Tuesday March 31
The PM announces NZers will be eligible for the Jobkeeper payment. Relief for Sam. She will be able to pay her rent and bills.
Ursula emails: “Read the great news today and thought about Sam ... Still so many challenges ahead, but luckily we live within a kind village, and a multilayered and sound country. Important to remember that ‘People are Good!”
Each day The Age offers a recipe to help us through our confinement. It goes pasta with this, pasta with that, some other kind of pasta with something else, pasta, pasta, bloody pasta … We’re not training for a marathon, you know. More like practising for our last years of imprisonment in a nursing home.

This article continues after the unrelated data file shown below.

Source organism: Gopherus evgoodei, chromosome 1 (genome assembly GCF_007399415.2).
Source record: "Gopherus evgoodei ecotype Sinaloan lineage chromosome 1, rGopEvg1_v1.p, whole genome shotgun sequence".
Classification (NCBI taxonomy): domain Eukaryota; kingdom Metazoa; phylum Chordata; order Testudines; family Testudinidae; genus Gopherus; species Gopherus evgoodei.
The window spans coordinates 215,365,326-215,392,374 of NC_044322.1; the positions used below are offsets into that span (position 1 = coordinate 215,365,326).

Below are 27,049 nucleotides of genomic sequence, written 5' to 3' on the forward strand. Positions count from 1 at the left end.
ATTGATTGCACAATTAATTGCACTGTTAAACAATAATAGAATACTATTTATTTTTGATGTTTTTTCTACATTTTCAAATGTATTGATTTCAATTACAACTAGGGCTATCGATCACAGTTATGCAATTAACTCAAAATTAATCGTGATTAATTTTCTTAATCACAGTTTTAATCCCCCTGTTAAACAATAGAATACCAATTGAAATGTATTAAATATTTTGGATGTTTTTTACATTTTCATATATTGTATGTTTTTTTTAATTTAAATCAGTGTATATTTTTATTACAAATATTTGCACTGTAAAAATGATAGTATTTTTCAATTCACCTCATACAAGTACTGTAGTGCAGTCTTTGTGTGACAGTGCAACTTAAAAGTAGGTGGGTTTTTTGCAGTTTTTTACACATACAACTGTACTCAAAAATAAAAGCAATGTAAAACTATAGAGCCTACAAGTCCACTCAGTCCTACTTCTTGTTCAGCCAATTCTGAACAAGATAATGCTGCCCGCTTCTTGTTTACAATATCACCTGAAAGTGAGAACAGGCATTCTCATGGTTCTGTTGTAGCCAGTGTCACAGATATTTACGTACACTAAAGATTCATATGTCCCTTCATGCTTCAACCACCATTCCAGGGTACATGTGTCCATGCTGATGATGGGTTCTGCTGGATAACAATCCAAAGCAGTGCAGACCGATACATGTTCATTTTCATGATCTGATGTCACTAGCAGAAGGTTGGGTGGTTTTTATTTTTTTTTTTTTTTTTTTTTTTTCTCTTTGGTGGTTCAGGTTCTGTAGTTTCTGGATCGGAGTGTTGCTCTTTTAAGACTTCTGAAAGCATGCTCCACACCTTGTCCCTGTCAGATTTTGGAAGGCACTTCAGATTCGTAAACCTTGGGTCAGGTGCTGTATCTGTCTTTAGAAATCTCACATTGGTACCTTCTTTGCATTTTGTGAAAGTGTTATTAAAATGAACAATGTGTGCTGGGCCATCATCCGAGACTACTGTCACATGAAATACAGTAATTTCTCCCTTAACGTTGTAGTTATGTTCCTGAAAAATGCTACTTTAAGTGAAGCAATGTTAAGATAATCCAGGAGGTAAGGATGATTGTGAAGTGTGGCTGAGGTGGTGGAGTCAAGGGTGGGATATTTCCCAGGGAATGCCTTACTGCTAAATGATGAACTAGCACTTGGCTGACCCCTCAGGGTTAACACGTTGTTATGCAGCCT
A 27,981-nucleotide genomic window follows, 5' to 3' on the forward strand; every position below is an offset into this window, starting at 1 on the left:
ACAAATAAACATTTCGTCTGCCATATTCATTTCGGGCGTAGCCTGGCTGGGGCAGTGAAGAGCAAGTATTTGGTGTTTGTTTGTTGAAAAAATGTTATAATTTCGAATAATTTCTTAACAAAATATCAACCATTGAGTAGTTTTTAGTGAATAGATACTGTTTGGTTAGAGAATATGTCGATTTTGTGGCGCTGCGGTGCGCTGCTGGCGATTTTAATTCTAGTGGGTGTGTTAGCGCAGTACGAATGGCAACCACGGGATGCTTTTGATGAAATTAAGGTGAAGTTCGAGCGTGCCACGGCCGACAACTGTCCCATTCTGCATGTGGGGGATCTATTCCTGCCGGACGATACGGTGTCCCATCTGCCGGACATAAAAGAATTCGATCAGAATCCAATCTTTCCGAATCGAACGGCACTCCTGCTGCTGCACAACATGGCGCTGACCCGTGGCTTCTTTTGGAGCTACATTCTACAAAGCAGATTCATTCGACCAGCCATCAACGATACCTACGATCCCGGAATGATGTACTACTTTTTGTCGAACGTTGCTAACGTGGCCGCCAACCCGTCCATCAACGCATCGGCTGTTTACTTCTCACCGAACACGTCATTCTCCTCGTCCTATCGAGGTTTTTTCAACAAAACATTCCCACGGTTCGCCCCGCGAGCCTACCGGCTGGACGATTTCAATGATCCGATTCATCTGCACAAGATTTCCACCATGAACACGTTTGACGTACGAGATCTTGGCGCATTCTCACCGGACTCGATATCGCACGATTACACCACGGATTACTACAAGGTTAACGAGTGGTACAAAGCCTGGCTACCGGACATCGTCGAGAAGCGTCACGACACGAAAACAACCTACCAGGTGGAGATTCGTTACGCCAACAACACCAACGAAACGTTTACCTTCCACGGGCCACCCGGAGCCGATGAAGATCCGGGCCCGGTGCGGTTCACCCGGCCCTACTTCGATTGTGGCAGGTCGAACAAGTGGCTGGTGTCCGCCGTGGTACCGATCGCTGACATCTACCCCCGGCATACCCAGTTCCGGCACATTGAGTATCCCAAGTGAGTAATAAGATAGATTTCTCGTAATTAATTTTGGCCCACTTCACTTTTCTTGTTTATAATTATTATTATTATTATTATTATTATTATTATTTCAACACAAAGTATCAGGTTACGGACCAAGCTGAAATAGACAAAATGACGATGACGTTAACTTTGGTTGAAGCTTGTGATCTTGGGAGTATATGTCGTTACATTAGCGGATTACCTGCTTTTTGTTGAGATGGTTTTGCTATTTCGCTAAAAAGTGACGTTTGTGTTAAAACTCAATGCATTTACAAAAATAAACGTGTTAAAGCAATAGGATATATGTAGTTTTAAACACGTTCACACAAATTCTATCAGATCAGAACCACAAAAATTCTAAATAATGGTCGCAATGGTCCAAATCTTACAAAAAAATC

At crazy times – disasters, fires, plagues, etc – I skip the news pages and turn to the sport for a bit of sanity but that’s not much use these days. Today’s back page of The Age has an enormous headshot of some obscure footballer with the heading “ December decider ‘could be a Christmas special’.” Goodness!
Thank god for the puzzles. But I’m warning you: the first crossword clue with the answer COVID-19, I’m cancelling my subscription.
Wednesday April 1
I take a load of green stuff to the tip. I’m out of the ute with my wallet before I see the sign: “DO NOT LEAVE YOUR VEHICLE AT ANY TIME”.
“Sorry,” I say to Rodney. “So many new rules.”
“No worries, mate,” Rodney says. “A feller from the council was here. They’re gunna stop people coming in.”
“You mean they’re closing the tip?”
“You’re all right, mate,” he says. “You’re in the trade. You’re an essential service.”
Me – an essential service?! Reader, a little bit of me swelled with a little bit of pride.